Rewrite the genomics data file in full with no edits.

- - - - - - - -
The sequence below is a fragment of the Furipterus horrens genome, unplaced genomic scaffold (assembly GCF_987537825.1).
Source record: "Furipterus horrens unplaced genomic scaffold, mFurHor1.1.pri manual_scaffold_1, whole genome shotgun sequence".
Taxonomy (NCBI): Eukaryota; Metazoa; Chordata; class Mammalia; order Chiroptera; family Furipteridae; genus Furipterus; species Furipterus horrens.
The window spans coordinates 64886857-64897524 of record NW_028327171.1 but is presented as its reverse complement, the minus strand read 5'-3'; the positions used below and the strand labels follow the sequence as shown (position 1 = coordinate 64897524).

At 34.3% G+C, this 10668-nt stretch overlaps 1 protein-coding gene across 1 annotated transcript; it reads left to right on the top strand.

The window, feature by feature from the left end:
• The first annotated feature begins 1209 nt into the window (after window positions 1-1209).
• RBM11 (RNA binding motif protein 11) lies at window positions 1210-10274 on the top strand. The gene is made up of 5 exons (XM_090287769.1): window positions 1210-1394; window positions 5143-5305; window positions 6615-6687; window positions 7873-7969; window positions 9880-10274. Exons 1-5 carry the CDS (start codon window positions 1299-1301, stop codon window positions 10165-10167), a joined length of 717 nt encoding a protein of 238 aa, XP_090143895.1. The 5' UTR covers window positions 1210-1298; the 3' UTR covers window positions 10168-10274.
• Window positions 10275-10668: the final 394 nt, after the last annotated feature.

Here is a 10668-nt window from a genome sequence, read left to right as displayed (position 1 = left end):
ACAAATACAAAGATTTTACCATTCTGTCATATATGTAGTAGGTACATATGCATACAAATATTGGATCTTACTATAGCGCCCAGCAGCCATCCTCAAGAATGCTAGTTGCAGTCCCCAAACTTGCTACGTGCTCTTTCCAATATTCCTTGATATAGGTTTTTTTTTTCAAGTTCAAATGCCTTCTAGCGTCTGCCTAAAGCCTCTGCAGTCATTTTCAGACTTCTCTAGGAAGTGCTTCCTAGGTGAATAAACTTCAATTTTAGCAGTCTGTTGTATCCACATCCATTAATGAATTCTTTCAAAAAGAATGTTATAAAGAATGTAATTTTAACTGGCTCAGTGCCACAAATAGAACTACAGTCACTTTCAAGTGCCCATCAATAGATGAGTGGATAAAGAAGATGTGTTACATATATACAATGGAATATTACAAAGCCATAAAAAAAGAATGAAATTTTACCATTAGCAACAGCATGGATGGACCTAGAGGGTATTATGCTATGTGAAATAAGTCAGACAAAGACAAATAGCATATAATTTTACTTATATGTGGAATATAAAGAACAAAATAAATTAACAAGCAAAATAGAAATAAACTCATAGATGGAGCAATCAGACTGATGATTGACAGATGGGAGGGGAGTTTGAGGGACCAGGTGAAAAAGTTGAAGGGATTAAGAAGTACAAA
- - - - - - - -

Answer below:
The sequence below is a fragment of the Furipterus horrens genome, unplaced genomic scaffold (assembly GCF_987537825.1).
Source record: "Furipterus horrens unplaced genomic scaffold, mFurHor1.1.pri manual_scaffold_1, whole genome shotgun sequence".
Taxonomy (NCBI): Eukaryota; Metazoa; Chordata; class Mammalia; order Chiroptera; family Furipteridae; genus Furipterus; species Furipterus horrens.
The window spans coordinates 64886857-64897524 of record NW_028327171.1 but is presented as its reverse complement, the minus strand read 5'-3'; the positions used below and the strand labels follow the sequence as shown (position 1 = coordinate 64897524).

At 34.3% G+C, this 10668-nt stretch overlaps 1 protein-coding gene across 1 annotated transcript; it reads left to right on the top strand.

The window, feature by feature from the left end:
• The first annotated feature begins 1209 nt into the window (after window positions 1-1209).
• RBM11 (RNA binding motif protein 11) lies at window positions 1210-10274 on the top strand. The gene is made up of 5 exons (XM_090287769.1): window positions 1210-1394; window positions 5143-5305; window positions 6615-6687; window positions 7873-7969; window positions 9880-10274. Exons 1-5 carry the CDS (start codon window positions 1299-1301, stop codon window positions 10165-10167), a joined length of 717 nt encoding a protein of 238 aa, XP_090143895.1. The 5' UTR covers window positions 1210-1298; the 3' UTR covers window positions 10168-10274.
• Window positions 10275-10668: the final 394 nt, after the last annotated feature.

Here is a 10668-nt window from a genome sequence, read left to right as displayed (position 1 = left end):
ACAAATACAAAGATTTTACCATTCTGTCATATATGTAGTAGGTACATATGCATACAAATATTGGATCTTACTATAGCGCCCAGCAGCCATCCTCAAGAATGCTAGTTGCAGTCCCCAAACTTGCTACGTGCTCTTTCCAATATTCCTTGATATAGGTTTTTTTTTTCAAGTTCAAATGCCTTCTAGCGTCTGCCTAAAGCCTCTGCAGTCATTTTCAGACTTCTCTAGGAAGTGCTTCCTAGGTGAATAAACTTCAATTTTAGCAGTCTGTTGTATCCACATCCATTAATGAATTCTTTCAAAAAGAATGTTATAAAGAATGTAATTTTAACTGGCTCAGTGCCACAAATAGAACTACAGTCACTTTCAAGTGCCCATCAATAGATGAGTGGATAAAGAAGATGTGTTACATATATACAATGGAATATTACAAAGCCATAAAAAAAGAATGAAATTTTACCATTAGCAACAGCATGGATGGACCTAGAGGGTATTATGCTATGTGAAATAAGTCAGACAAAGACAAATAGCATATAATTTTACTTATATGTGGAATATAAAGAACAAAATAAATTAACAAGCAAAATAGAAATAAACTCATAGATGGAGCAATCAGACTGATGATTGACAGATGGGAGGGGAGTTTGAGGGACCAGGTGAAAAAGTTGAAGGGATTAAGAAGTACAAA